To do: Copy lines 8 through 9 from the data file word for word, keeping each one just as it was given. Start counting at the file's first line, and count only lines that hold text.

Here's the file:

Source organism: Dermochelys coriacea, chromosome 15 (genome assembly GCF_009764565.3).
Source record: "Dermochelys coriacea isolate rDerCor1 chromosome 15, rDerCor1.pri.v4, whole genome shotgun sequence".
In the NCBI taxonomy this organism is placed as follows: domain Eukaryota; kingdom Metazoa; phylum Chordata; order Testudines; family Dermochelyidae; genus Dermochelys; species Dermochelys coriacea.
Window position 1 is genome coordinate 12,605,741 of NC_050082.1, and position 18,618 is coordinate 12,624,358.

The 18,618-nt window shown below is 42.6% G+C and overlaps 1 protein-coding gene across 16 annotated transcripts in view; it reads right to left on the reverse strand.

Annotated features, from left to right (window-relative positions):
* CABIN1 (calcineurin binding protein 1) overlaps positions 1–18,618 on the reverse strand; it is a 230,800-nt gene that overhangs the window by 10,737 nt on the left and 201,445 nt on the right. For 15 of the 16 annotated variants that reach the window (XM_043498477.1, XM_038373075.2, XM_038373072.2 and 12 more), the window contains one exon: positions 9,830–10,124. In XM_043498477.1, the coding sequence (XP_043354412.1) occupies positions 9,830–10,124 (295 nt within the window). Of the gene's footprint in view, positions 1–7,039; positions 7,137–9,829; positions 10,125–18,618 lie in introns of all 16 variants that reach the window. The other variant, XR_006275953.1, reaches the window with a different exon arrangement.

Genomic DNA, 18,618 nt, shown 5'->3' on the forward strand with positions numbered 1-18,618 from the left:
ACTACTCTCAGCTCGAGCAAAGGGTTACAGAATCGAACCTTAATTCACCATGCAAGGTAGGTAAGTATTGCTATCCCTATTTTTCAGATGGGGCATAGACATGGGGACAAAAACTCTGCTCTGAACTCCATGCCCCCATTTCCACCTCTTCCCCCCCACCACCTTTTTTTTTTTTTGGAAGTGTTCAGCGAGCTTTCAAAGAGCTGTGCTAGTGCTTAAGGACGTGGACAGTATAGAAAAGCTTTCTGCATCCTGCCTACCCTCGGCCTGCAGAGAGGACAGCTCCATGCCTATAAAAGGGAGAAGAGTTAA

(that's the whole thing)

Genomic DNA, 18,618 nt, shown 5'->3' on the forward strand with positions numbered 1-18,618 from the left:
ACTACTCTCAGCTCGAGCAAAGGGTTACAGAATCGAACCTTAATTCACCATGCAAGGTAGGTAAGTATTGCTATCCCTATTTTTCAGATGGGGCATAGACATGGGGACAAAAACTCTGCTCTGAACTCCATGCCCCCATTTCCACCTCTTCCCCCCCACCACCTTTTTTTTTTTTTGGAAGTGTTCAGCGAGCTTTCAAAGAGCTGTGCTAGTGCTTAAGGACGTGGACAGTATAGAAAAGCTTTCTGCATCCTGCCTACCCTCGGCCTGCAGAGAGGACAGCTCCATGCCTATAAAAGGGAGAAGAGTTAA